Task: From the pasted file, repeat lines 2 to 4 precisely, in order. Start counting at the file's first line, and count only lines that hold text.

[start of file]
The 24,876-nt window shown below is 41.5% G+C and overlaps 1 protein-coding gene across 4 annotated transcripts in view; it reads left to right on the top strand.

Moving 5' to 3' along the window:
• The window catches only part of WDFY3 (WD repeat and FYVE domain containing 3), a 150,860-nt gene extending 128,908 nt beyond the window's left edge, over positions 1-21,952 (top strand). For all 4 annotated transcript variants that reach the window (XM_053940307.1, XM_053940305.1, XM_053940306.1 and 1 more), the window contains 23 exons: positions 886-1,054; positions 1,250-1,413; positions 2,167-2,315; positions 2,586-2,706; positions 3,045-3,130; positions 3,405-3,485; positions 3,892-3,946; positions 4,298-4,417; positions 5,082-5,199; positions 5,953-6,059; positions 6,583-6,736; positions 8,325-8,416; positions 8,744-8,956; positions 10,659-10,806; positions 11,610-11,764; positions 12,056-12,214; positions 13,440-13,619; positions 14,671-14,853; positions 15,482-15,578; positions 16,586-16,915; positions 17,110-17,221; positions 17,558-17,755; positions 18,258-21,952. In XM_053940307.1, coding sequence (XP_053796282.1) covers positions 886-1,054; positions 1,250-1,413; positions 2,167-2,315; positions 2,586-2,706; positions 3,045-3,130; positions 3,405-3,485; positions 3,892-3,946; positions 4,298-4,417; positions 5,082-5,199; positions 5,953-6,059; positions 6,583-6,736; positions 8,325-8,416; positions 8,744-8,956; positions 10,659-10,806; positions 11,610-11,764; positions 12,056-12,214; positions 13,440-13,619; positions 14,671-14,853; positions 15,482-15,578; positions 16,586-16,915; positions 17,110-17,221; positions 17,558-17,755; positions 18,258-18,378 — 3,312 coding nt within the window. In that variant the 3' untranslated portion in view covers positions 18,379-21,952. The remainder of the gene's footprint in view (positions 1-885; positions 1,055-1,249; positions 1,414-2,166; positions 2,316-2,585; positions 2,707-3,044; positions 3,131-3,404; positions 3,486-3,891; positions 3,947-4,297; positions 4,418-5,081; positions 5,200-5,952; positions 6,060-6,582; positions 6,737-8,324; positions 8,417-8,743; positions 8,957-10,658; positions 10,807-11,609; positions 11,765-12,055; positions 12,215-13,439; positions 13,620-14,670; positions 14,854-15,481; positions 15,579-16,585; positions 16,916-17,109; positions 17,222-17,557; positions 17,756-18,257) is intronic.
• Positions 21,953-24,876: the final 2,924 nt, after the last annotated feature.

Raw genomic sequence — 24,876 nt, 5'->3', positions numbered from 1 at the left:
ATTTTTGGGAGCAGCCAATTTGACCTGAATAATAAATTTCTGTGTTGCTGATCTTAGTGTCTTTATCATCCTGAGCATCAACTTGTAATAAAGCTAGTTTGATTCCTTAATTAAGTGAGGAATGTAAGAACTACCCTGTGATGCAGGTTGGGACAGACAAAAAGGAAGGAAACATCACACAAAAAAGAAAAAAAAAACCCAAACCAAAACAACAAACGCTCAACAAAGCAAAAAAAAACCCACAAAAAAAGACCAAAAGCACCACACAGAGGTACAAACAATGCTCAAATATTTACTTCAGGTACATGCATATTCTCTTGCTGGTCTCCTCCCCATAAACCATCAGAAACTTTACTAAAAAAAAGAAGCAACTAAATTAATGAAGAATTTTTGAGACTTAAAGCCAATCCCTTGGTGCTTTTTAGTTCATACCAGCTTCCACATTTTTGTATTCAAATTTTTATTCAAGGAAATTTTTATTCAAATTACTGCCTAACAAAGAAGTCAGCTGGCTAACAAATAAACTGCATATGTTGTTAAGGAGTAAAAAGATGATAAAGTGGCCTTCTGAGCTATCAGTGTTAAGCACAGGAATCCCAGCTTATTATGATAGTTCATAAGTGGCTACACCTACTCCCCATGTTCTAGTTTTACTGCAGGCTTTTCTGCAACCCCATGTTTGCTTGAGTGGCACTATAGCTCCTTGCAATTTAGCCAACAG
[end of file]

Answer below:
Moving 5' to 3' along the window:
• The window catches only part of WDFY3 (WD repeat and FYVE domain containing 3), a 150,860-nt gene extending 128,908 nt beyond the window's left edge, over positions 1-21,952 (top strand). For all 4 annotated transcript variants that reach the window (XM_053940307.1, XM_053940305.1, XM_053940306.1 and 1 more), the window contains 23 exons: positions 886-1,054; positions 1,250-1,413; positions 2,167-2,315; positions 2,586-2,706; positions 3,045-3,130; positions 3,405-3,485; positions 3,892-3,946; positions 4,298-4,417; positions 5,082-5,199; positions 5,953-6,059; positions 6,583-6,736; positions 8,325-8,416; positions 8,744-8,956; positions 10,659-10,806; positions 11,610-11,764; positions 12,056-12,214; positions 13,440-13,619; positions 14,671-14,853; positions 15,482-15,578; positions 16,586-16,915; positions 17,110-17,221; positions 17,558-17,755; positions 18,258-21,952. In XM_053940307.1, coding sequence (XP_053796282.1) covers positions 886-1,054; positions 1,250-1,413; positions 2,167-2,315; positions 2,586-2,706; positions 3,045-3,130; positions 3,405-3,485; positions 3,892-3,946; positions 4,298-4,417; positions 5,082-5,199; positions 5,953-6,059; positions 6,583-6,736; positions 8,325-8,416; positions 8,744-8,956; positions 10,659-10,806; positions 11,610-11,764; positions 12,056-12,214; positions 13,440-13,619; positions 14,671-14,853; positions 15,482-15,578; positions 16,586-16,915; positions 17,110-17,221; positions 17,558-17,755; positions 18,258-18,378 — 3,312 coding nt within the window. In that variant the 3' untranslated portion in view covers positions 18,379-21,952. The remainder of the gene's footprint in view (positions 1-885; positions 1,055-1,249; positions 1,414-2,166; positions 2,316-2,585; positions 2,707-3,044; positions 3,131-3,404; positions 3,486-3,891; positions 3,947-4,297; positions 4,418-5,081; positions 5,200-5,952; positions 6,060-6,582; positions 6,737-8,324; positions 8,417-8,743; positions 8,957-10,658; positions 10,807-11,609; positions 11,765-12,055; positions 12,215-13,439; positions 13,620-14,670; positions 14,854-15,481; positions 15,579-16,585; positions 16,916-17,109; positions 17,222-17,557; positions 17,756-18,257) is intronic.
• Positions 21,953-24,876: the final 2,924 nt, after the last annotated feature.